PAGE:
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New Figs in Winter

Good morning.  Today is Emily’s 181st birthday, and there was a total lunar eclipse.  It might have been somewhat visible in our sky at about 6:00 a.m.  But I slept through it.  Chances are it would have been covered by clouds anyway.  The day is gray and cold.  Here are Emily’s prescient remarks:

#415, c. 1862

Sunset at Night — is natural —
But Sunset on the Dawn
Reverses Nature — Master —
So Midnight’s — due — at Noon.

Eclipses be — predicted —
And Science bows them in —
But do one face us suddenly —
Jehovah’s Watch — is wrong.

The poem gives us a solar eclipse, not quite consonant with today’s weather, but I’ll take it.  The “Sunset on the Dawn” is the line I like.  She points to an eclipse, which darkens the sun just at the time that we expect it to be most bright, as a reversal of Nature.  Yet it can happen and often does.  Eclipses occur all the time.  We know about these events and what causes them.  Yet the eclipse still touches some atavistic fear that the sun may be dying and the world coming to an end.  In our primitive reactive lizard brain, nature is perverted when the sun doesn’t do what we expect.

Given that we see eclipses happening all the time, albeit not often, wouldn’t that make it “natural” insofar as it does happen in nature?  Apparently not. Astronomers map out eclipses well into the future in their star charts.  They always know what is happening out there and calendar celestial movements with mathematical precision.  Even with all that comforting information, these events still arouse an old anxiety about the correct order of things.

The eclipses that change us, that reverse Nature, are the ones we didn’t predict.  Here Emily means “eclipse” more broadly as a sudden change, something gone, or something returned.  I want to ask what makes one thing a product of Nature and another a reversal of Nature?   If it happens in the physical world then that is Nature doing its work, right?  If it surprises us or “face one suddenly” that is only because we have not yet fully understood our Nature.  These unexpected “eclipses” that Emily suggests serve only to reveal the unseen parts of ourselves.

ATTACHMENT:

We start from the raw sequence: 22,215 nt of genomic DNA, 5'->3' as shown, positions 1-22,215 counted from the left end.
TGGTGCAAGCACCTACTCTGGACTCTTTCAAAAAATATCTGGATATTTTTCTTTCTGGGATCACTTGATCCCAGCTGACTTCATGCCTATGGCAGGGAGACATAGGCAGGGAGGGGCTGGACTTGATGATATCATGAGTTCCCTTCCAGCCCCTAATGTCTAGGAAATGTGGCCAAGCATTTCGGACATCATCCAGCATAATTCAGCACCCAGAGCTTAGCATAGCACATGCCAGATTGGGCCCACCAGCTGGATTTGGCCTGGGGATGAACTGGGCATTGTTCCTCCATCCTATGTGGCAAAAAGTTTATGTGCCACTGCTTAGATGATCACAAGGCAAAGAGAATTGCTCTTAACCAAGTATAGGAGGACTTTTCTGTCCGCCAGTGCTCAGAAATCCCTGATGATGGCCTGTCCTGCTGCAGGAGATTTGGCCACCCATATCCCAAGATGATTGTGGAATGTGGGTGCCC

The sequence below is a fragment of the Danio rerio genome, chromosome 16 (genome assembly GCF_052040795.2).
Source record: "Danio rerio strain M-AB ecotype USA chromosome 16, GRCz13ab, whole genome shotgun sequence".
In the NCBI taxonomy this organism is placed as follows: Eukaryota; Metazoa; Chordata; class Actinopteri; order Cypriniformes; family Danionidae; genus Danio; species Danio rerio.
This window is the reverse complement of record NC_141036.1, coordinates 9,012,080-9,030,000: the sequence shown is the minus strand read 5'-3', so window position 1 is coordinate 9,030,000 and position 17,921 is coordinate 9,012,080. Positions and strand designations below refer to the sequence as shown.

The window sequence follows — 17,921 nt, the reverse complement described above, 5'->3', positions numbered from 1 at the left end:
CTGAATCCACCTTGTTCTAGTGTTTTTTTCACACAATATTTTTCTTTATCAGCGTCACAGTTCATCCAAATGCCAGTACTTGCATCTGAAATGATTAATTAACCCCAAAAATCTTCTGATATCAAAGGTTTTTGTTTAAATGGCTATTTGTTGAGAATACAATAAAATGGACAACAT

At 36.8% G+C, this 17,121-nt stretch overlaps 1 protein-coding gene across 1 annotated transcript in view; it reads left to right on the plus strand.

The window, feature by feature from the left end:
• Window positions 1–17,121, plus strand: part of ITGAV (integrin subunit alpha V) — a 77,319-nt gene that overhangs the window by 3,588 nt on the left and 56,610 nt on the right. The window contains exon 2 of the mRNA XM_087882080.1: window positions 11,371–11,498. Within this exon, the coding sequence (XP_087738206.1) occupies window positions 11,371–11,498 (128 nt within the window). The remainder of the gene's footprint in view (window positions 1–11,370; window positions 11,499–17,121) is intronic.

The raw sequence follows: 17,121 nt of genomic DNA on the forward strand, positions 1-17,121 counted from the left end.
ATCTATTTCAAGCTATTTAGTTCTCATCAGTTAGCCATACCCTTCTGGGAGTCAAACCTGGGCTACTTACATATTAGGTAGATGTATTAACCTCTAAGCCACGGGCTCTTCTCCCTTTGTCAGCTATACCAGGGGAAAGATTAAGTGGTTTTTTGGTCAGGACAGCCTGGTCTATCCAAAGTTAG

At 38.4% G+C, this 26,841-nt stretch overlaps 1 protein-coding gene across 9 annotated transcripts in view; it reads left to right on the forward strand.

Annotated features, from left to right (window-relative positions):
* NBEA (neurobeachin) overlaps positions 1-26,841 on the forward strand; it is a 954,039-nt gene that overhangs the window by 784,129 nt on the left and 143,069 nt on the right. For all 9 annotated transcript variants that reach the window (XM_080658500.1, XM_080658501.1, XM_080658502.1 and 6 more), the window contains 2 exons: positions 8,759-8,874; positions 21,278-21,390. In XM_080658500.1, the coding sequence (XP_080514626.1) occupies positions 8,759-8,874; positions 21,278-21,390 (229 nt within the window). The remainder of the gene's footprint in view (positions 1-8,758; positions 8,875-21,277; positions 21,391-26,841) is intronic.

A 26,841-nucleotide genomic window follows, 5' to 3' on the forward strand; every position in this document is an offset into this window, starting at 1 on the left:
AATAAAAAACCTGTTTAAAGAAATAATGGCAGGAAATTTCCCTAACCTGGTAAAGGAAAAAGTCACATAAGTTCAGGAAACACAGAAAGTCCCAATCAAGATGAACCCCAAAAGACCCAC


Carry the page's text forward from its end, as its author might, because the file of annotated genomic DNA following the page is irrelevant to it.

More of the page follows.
I particularly enjoy her blasphemy at the end:  “Jehovah’s Watch — is wrong.”  There are more things in Heaven and Earth, Horatio . . .  Jehovah’s Watch is Adam and all the humans that descended from him.  The human body and mind comprise the watch tower that houses Jehovah’s presence.  Emily says that Jehovah’s Watch is wrong.  Not Jehovah.  She does not presume to know the mind of God.  But she is willing to dismantle the bricks of the self-appointed watch tower—those fallible humans who have missed a few turns in the road along the way.

She is not willing to genuflect to Science, either.  There are a few things that the astronomers failed to predict or explain.  For Emily the truth is in the middle, in that tension between faith and knowledge, where the foreground and background shift past each other in a constant optical illusion.   The middle ground where poems rest.

Speaking of reversals of Nature . . . my fig tree gave me five ripe figs this morning.  Here we are on the cusp of the Winter Solstice and my silly fig tree, who apparently can’t tell time, has decided to bear new fruit.  Geoff’s fig tree (which I gave him—everyone I love should have a fig tree) has also fruited spontaneously and mysteriously in this early winter.

I was thrilled to receive these fruits, no matter how unnatural their arrival.  The pickings in Summer are usually slim because those idiot Blue Jays eat all my figs before I can get to them.  The birds can spot the ripening blush sooner than I do, which makes sense—they’re more invested.

In any case, my answer is Yes!  I will take this late harvest.  The figs are fat and sweet.  Perhaps a little tougher than what I’d get in July.  Still, this fruit will feed me just fine.